al bundy

Exit 7. The ’90s are gone, and no amount of sitting in a bean bag chair and watching X-Files will change that.

Living in the past… the phrase often brings up images of middle-aged people who never made much of their lives, who have so little joy in their present lives that they have to place an undue emphasis on their past accomplishments in order to feel that their lives have had any meaning at all.  And often, those past accomplishments are relatively insignificant in and of themselves, like having been a cool kid or a star athlete in high school.  Like this guy.

(This is an original post, but I’ve written on similar topics over the last few months on my personal Facebook page.) As I have now attained middle age, I’ve thought a lot more about this idea of living in the past, because it’s something I’ve started doing a bit of.  I’ve amassed quite a collection of ’80s and ’90s music, because it reminds me of when life was simpler and the future seemed to hold a lot of hope and promise that hasn’t always come to pass (and, well, because some of it was just good music, of course).  I’ve also mentioned before that I host an event at my house a few times a year that involves staying up late playing old video games from the ’80s and ’90s.  And when I read my Facebook news feed, most of my friends from high school and college that I’m still in touch with are posting things about what their kids are doing, and jokes about how they never stay up past 10 anymore, whereas I’m posting about how I stayed up until 4am at a blues dancing party or how I sat in the back of a pickup truck watching the stars and making Doctor Who-themed Yo’ Mama jokes with friends who are at least a decade younger than me.  (Yo’ mama so fat, she’s bigger on the outside.  Yo’ mama so old, she and the Doctor were in the same kindergarten class.  Yo’ mama so ugly, she’s the reason the Weeping Angels cover their eyes.)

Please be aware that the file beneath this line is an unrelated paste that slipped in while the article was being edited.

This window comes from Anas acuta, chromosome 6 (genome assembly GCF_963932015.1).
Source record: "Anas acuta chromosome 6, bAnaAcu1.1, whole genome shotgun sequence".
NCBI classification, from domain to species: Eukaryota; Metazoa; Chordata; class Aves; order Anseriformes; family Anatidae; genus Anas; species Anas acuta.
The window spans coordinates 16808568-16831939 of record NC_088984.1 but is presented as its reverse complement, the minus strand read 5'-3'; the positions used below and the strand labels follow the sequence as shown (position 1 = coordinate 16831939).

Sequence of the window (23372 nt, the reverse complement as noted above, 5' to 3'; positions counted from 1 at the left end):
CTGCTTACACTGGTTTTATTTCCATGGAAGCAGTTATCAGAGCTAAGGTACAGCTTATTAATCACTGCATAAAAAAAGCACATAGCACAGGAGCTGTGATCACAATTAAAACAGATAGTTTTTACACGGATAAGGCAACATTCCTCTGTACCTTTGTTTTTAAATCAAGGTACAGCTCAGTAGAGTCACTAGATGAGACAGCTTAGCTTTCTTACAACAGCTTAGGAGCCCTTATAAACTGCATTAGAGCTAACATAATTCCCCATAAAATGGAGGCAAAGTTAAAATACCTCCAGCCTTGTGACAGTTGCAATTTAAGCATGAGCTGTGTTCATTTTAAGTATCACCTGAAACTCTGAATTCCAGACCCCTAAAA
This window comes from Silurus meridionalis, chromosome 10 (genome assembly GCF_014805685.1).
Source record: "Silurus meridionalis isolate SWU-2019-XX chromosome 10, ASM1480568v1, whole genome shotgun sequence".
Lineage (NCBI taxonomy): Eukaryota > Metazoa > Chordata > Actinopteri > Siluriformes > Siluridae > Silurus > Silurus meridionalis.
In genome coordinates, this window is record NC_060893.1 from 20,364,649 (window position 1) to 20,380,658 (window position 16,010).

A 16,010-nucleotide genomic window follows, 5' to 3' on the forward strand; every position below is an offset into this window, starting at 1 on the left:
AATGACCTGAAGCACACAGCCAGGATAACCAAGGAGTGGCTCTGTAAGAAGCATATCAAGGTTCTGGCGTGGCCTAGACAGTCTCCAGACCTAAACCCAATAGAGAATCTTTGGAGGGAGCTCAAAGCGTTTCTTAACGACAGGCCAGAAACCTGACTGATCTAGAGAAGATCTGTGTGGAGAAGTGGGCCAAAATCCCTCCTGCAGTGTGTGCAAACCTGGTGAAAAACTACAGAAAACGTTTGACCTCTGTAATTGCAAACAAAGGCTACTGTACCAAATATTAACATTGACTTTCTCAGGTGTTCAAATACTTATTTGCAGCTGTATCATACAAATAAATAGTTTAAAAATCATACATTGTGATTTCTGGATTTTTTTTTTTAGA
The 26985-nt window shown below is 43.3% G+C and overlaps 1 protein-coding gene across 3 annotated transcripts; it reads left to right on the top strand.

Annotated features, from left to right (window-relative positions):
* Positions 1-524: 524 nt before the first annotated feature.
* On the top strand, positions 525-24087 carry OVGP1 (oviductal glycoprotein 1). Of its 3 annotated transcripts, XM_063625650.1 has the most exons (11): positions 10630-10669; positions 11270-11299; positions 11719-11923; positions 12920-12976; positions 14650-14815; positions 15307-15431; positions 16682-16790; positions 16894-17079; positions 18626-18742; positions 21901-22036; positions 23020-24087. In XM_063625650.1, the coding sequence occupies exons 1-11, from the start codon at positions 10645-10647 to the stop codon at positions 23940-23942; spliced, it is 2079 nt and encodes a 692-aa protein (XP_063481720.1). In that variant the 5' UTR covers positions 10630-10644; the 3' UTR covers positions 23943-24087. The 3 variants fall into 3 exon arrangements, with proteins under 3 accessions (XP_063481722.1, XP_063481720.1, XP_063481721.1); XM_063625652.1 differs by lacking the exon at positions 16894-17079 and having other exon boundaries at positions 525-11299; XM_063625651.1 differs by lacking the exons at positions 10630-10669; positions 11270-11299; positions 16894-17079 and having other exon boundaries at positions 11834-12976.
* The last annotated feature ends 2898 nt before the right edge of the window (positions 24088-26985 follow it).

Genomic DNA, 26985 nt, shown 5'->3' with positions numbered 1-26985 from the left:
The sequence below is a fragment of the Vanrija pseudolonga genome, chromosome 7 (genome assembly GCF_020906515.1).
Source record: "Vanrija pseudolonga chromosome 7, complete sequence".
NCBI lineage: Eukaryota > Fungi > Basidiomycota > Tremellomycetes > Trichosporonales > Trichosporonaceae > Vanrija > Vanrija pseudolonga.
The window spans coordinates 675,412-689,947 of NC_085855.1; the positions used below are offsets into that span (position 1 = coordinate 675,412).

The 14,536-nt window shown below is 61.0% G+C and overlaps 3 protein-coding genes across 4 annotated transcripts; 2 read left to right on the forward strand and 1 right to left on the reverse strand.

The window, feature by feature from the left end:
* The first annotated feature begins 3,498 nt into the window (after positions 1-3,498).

I know why I do those things.  Because I can and because they’re awesome.  I’m good at video games made before 1994, and I’m not as good at the ones made after that.  Being with friends all night is fun.  But I have to be mindful of reality too.  The ’90s are gone, and no amount of sitting in a bean bag chair playing A Link To The Past while watching X-Files will change that.  I have to live within the world the way it is in 2014, mindful of the fact that I am 37 years old; some things have to be done differently from when I was a teenager and a college student.  I don’t have football to look back on like Al Bundy does, but I look back on being in high school and college, because back then, life was easy, every year brought new classes and new opportunities, and the path to success was simple: study hard and get good grades.  I’m good at studying hard and getting good grades.  I’m not good at doing whatever it is to succeed in life as an adult.

I was reminded of this in a rather harsh way a few months ago.  (Some of my real-life friends have heard this story before.)  I tend to be rather sentimental; if you have written me a letter on paper, a birthday card, a form letter for Christmas, anything in the regular mail within the last 20 years, I probably still have it.  While cleaning out the garage, I found a box that contained all the personal mail I had received from the time I moved out of my parents’ house in 1994 until I moved to Sacramento County in early 2006.  At the bottom of that box were fourteen letters written to me by a pen pal of sorts that I had from 1994 to 1996.  She was one of the first girls I talked to in an AOL chat room back when that was still a new thing for me; she rarely did AOL chat rooms, but gave me her address and phone number to stay in touch.  And I did, for a year and a half.  We lost touch rather abruptly; I think life just got in the way and she didn’t have time to write anymore.